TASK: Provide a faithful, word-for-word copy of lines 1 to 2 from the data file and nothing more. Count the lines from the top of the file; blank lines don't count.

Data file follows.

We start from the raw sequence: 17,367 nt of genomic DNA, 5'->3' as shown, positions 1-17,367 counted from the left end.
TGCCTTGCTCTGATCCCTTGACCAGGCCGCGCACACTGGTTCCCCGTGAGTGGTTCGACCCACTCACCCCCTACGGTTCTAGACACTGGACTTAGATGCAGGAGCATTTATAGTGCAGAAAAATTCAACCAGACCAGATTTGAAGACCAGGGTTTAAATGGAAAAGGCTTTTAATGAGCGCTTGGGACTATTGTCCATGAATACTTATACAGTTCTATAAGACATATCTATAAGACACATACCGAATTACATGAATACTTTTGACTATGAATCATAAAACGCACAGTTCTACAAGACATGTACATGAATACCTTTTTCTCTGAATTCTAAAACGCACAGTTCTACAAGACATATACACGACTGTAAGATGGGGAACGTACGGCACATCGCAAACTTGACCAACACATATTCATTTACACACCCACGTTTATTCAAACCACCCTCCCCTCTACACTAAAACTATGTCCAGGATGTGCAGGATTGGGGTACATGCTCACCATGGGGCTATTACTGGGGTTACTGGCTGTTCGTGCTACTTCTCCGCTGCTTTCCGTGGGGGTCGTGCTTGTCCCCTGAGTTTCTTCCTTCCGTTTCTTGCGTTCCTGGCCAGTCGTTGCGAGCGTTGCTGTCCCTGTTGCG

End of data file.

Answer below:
We start from the raw sequence: 17,367 nt of genomic DNA, 5'->3' as shown, positions 1-17,367 counted from the left end.
TGCCTTGCTCTGATCCCTTGACCAGGCCGCGCACACTGGTTCCCCGTGAGTGGTTCGACCCACTCACCCCCTACGGTTCTAGACACTGGACTTAGATGCAGGAGCATTTATAGTGCAGAAAAATTCAACCAGACCAGATTTGAAGACCAGGGTTTAAATGGAAAAGGCTTTTAATGAGCGCTTGGGACTATTGTCCATGAATACTTATACAGTTCTATAAGACATATCTATAAGACACATACCGAATTACATGAATACTTTTGACTATGAATCATAAAACGCACAGTTCTACAAGACATGTACATGAATACCTTTTTCTCTGAATTCTAAAACGCACAGTTCTACAAGACATATACACGACTGTAAGATGGGGAACGTACGGCACATCGCAAACTTGACCAACACATATTCATTTACACACCCACGTTTATTCAAACCACCCTCCCCTCTACACTAAAACTATGTCCAGGATGTGCAGGATTGGGGTACATGCTCACCATGGGGCTATTACTGGGGTTACTGGCTGTTCGTGCTACTTCTCCGCTGCTTTCCGTGGGGGTCGTGCTTGTCCCCTGAGTTTCTTCCTTCCGTTTCTTGCGTTCCTGGCCAGTCGTTGCGAGCGTTGCTGTCCCTGTTGCG